I am weeping and wailing and gnashing my teeth today because of the Asheville Citizen-Times. Not because of their fearful editing or horrible writing or overall Gannet-ness and not even because of Susan Reimer, whose determined perkiness gives me hives, but because of the two stories on their front page.

First of all, they're selling Chimney Rock. Chimney Rock is a tacky wonderland, it is true, but it's also a glorious anomaly and I love the rickety staircase to the top of the mountain, the crazy elevator and, of course, the views. Kiss those views goodbye, because it's all going to be condos soon. Ridgetop development, the latest wonderful craze to hit our area, which destroys ecosystems from the top down and, in the process, ruins everyone's views. Hundreds of developable acres near Lake Lure, now on the market: you know they're salivating, champing at the bit to further clog the narrow roads, overtax the infrastructure, destroy the quality of life and market all of WNC to people with way more money than taste or sense. Because we need more assholes - the kind of assholes who will move downtown because it's scenic and cute and artsy, the kind of assholes who spend $2 mil on an apartment because they can and then, also because they can. . .

they complain about the noise and get the drum circle kicked out of downtown. The drum circle, which has been there for years, which livens up downtown on Friday nights and makes me happy to live here, has come into inevitable conflict with the wealthy downtown residents who moved here because Asheville was so different and now want it to be much more, you know, restricted. And genteel, and quiet and would all these strange hairy people please go away because they're lowering our property values and really, we'd rather just see people like us, which is to say Floridians and New Yorkers and occasional Californians who are over 55 and worth more than $4 million and who sold their old house and business for lots and lots of money and want to retire to downtown Asheville because it's so quaint and charming and all, but they don't want to interact with any Ashevillians unless said Ashevilliens are handing them their dinner. After their dinner shift, those Ashevilliens should take their $8 an hour and get on a bus back to guarded work camps in Candler. Because why should the new residents of Asheville, who have so much money and prestige, be troubled by the old residents, who have neither, and can't afford to live here anymore anyway, since the buildings that were moderately priced apartments are now multi million dollar "lofts"?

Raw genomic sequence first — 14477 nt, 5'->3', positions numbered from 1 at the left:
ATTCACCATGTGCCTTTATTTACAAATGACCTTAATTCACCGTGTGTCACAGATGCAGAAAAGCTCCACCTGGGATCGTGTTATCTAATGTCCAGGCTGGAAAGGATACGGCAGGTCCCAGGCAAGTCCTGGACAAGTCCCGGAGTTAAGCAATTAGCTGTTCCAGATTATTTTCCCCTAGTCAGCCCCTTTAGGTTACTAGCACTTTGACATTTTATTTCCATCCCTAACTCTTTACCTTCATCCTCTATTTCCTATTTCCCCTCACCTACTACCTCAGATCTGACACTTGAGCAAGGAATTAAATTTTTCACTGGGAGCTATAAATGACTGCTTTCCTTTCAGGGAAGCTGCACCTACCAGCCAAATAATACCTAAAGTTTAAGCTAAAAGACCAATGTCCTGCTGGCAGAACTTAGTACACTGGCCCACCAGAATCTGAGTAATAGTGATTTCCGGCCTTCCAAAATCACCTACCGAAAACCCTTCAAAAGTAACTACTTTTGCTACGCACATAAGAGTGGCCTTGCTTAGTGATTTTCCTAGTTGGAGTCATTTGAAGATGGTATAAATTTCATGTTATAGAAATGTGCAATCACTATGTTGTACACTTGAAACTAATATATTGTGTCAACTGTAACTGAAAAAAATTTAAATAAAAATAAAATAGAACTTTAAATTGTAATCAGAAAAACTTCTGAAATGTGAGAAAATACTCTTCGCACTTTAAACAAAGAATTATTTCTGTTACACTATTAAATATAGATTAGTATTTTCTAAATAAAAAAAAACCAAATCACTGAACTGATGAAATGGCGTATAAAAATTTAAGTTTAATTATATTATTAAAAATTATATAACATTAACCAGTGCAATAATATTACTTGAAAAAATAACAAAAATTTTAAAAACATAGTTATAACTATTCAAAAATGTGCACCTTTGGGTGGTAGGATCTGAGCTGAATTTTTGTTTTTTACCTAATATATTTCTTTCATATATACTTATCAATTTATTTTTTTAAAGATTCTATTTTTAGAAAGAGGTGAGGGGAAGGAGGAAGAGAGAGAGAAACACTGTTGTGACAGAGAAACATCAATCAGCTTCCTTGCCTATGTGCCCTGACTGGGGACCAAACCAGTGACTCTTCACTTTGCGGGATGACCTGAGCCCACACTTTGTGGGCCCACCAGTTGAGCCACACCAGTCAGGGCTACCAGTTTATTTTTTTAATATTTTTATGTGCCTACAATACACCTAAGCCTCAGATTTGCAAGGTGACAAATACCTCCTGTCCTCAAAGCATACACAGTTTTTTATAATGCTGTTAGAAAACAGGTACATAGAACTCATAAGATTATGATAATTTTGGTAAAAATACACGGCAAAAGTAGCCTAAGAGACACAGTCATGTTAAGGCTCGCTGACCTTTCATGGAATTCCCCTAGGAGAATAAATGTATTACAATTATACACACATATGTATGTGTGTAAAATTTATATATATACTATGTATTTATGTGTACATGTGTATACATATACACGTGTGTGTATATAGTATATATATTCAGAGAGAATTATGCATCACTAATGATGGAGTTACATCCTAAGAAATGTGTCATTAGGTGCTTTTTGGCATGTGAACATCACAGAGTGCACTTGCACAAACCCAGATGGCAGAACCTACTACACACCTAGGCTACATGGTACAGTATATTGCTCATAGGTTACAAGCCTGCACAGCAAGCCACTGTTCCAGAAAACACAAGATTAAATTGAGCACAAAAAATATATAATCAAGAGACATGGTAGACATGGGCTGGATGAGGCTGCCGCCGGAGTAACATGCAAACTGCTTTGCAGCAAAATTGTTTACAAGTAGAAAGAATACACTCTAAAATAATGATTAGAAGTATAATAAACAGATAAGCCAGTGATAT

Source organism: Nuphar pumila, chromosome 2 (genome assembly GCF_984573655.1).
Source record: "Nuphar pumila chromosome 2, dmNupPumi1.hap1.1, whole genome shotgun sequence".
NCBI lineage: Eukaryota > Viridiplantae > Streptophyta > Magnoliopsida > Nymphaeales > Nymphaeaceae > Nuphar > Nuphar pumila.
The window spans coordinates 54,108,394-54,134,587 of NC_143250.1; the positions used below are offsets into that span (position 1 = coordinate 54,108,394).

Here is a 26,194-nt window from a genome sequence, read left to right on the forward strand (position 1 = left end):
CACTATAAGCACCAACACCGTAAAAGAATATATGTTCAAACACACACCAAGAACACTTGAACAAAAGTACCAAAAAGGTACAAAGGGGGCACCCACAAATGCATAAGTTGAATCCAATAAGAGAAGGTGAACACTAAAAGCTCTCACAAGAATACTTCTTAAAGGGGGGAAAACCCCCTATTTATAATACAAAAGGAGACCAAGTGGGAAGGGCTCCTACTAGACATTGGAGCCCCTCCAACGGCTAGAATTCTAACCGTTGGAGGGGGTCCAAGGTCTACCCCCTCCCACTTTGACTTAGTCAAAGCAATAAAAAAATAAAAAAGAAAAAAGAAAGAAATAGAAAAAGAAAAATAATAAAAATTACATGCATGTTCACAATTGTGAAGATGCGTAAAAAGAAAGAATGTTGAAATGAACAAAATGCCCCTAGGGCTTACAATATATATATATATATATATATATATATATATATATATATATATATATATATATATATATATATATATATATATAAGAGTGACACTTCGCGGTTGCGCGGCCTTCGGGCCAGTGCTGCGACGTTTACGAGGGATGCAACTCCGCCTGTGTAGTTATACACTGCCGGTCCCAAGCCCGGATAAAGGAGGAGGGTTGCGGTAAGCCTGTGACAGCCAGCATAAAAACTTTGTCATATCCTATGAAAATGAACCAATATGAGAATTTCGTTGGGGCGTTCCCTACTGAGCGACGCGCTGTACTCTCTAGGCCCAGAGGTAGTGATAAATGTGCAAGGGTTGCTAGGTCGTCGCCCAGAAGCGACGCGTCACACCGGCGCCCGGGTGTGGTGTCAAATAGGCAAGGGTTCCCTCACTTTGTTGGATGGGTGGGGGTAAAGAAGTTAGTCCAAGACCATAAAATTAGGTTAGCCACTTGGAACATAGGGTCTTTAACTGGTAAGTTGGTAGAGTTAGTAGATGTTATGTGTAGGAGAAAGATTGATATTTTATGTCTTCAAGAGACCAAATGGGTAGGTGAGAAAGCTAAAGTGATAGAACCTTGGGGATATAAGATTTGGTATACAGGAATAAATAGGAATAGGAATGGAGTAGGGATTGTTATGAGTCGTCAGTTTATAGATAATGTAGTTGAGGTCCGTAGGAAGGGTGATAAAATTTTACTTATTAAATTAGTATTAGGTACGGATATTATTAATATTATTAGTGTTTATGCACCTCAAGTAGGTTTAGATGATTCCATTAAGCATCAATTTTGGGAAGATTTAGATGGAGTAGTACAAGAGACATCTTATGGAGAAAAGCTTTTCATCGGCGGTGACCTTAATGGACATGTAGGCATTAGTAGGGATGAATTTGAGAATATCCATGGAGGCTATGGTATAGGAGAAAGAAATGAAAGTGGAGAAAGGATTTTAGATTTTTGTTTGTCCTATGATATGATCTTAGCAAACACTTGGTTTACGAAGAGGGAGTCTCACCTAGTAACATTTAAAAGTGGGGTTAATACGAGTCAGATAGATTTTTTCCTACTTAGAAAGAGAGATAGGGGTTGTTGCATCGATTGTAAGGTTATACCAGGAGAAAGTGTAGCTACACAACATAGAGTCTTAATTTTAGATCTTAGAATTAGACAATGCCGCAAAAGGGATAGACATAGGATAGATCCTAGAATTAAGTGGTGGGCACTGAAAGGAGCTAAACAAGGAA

God fucking damn it. Is there any place on earth that humans won't spoil once they get a chance? Is there no way to stop the greed parade, the wretched excess, the vulgar assholes from ruining everything? I can't stand it.

Wednesday, July 19, 2006

Rejuvenating the Spirit and Channeling the Yip Yip Martians

Originally uploaded by mygothlaundry.
Today is Wednesday, which is to say it's the day I spend an hour with my zen therapist. Today's lesson was about refreshing & rejuvenating the soul - right now I'm feeling very frazzled and harried and I'm doing a lot of things all at once, which means that I'm not doing any of them particularly well. Zen therapist says that that means it is time to drop everything and go refresh myself. So I went for a wander around the Botanical Gardens, where I'd never really been, and I saw this bunny. This bunny let me stalk it until I was quite close, like 10 feet away, snapping all the time. It was fun as hell, waiting til he turned his head, walking three steps, then freezing as he looked at me again. And it did throw me out of my head and into my body, into total "I am a camera" only mode. Which is good for me.

Zen therapist says that I am smart and also that I am very much in touch with my intuitive side and the dreamworld, the unconscious, the symbols, but the problem is that I second guess myself, overanalyze the symbols until they lose all symbolicness (this is via Jung, he says) and I then get tangled up in an indecisive mess of intellectualism vs. intuitive self vs. emotionalism and thus nothing gets done. Zen therapist is right, of course.

However, I also channel the Yip Yip martians, and so I think I'm actually in pretty good shape. I was driving over to Zen therapist's office, late as usual, a bit frantic, and on the Patton Ave. bridge there was a big livestock truck. In the truck were 4 or 5 goats, all huddled together in one corner with the big daddy goat sort of protecting the smaller lady goats. It took me a while to figure out what they were, from a distance and through the bars of the truck, and as I did I went "Yip. . yip. . .calf? Yip. . yip. . goat? Gooooooat!!! Yip yip yip gooooaaaattttsss!!" and then finally as I passed them I yelled out the window "Como estas cabrones?" and they ignored me. It was cool.